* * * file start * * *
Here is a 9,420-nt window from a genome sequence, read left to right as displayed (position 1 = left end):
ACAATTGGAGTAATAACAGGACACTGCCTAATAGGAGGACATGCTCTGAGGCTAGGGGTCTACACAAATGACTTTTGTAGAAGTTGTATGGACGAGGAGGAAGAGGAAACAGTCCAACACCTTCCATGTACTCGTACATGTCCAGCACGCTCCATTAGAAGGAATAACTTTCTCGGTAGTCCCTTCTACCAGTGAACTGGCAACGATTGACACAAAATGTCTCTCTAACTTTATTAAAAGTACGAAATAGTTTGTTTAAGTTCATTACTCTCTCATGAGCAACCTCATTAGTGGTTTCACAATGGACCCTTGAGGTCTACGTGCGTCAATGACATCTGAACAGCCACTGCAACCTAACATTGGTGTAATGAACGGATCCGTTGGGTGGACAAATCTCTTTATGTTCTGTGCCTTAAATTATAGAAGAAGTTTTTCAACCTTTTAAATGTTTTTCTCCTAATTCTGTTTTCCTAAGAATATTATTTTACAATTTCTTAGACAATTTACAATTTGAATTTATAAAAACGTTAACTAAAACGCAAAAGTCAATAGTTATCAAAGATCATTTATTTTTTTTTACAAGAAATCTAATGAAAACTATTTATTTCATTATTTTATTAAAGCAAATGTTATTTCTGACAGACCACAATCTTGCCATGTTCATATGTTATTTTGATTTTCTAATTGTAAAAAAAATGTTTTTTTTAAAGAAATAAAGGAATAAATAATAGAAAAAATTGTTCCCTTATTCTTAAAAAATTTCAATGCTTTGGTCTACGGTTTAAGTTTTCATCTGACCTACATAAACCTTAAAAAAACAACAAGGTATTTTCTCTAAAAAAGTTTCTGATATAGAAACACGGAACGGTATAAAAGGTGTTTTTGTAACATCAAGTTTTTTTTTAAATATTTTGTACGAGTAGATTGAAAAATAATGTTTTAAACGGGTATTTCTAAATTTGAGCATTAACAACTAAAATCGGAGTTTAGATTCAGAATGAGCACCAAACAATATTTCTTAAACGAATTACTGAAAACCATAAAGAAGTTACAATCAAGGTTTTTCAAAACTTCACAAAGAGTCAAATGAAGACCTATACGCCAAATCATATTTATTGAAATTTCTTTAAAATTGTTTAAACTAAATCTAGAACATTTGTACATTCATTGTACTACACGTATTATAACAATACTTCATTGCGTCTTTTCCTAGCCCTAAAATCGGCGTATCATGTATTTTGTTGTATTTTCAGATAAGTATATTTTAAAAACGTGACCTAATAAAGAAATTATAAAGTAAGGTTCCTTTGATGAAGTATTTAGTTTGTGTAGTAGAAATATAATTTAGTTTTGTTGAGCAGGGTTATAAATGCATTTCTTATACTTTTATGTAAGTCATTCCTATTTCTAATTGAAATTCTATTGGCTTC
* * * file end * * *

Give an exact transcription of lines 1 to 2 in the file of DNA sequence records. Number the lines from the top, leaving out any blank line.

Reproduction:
Here is a 9,420-nt window from a genome sequence, read left to right as displayed (position 1 = left end):
ACAATTGGAGTAATAACAGGACACTGCCTAATAGGAGGACATGCTCTGAGGCTAGGGGTCTACACAAATGACTTTTGTAGAAGTTGTATGGACGAGGAGGAAGAGGAAACAGTCCAACACCTTCCATGTACTCGTACATGTCCAGCACGCTCCATTAGAAGGAATAACTTTCTCGGTAGTCCCTTCTACCAGTGAACTGGCAACGATTGACACAAAATGTCTCTCTAACTTTATTAAAAGTACGAAATAGTTTGTTTAAGTTCATTACTCTCTCATGAGCAACCTCATTAGTGGTTTCACAATGGACCCTTGAGGTCTACGTGCGTCAATGACATCTGAACAGCCACTGCAACCTAACATTGGTGTAATGAACGGATCCGTTGGGTGGACAAATCTCTTTATGTTCTGTGCCTTAAATTATAGAAGAAGTTTTTCAACCTTTTAAATGTTTTTCTCCTAATTCTGTTTTCCTAAGAATATTATTTTACAATTTCTTAGACAATTTACAATTTGAATTTATAAAAACGTTAACTAAAACGCAAAAGTCAATAGTTATCAAAGATCATTTATTTTTTTTTACAAGAAATCTAATGAAAACTATTTATTTCATTATTTTATTAAAGCAAATGTTATTTCTGACAGACCACAATCTTGCCATGTTCATATGTTATTTTGATTTTCTAATTGTAAAAAAAATGTTTTTTTTAAAGAAATAAAGGAATAAATAATAGAAAAAATTGTTCCCTTATTCTTAAAAAATTTCAATGCTTTGGTCTACGGTTTAAGTTTTCATCTGACCTACATAAACCTTAAAAAAACAACAAGGTATTTTCTCTAAAAAAGTTTCTGATATAGAAACACGGAACGGTATAAAAGGTGTTTTTGTAACATCAAGTTTTTTTTTAAATATTTTGTACGAGTAGATTGAAAAATAATGTTTTAAACGGGTATTTCTAAATTTGAGCATTAACAACTAAAATCGGAGTTTAGATTCAGAATGAGCACCAAACAATATTTCTTAAACGAATTACTGAAAACCATAAAGAAGTTACAATCAAGGTTTTTCAAAACTTCACAAAGAGTCAAATGAAGACCTATACGCCAAATCATATTTATTGAAATTTCTTTAAAATTGTTTAAACTAAATCTAGAACATTTGTACATTCATTGTACTACACGTATTATAACAATACTTCATTGCGTCTTTTCCTAGCCCTAAAATCGGCGTATCATGTATTTTGTTGTATTTTCAGATAAGTATATTTTAAAAACGTGACCTAATAAAGAAATTATAAAGTAAGGTTCCTTTGATGAAGTATTTAGTTTGTGTAGTAGAAATATAATTTAGTTTTGTTGAGCAGGGTTATAAATGCATTTCTTATACTTTTATGTAAGTCATTCCTATTTCTAATTGAAATTCTATTGGCTTC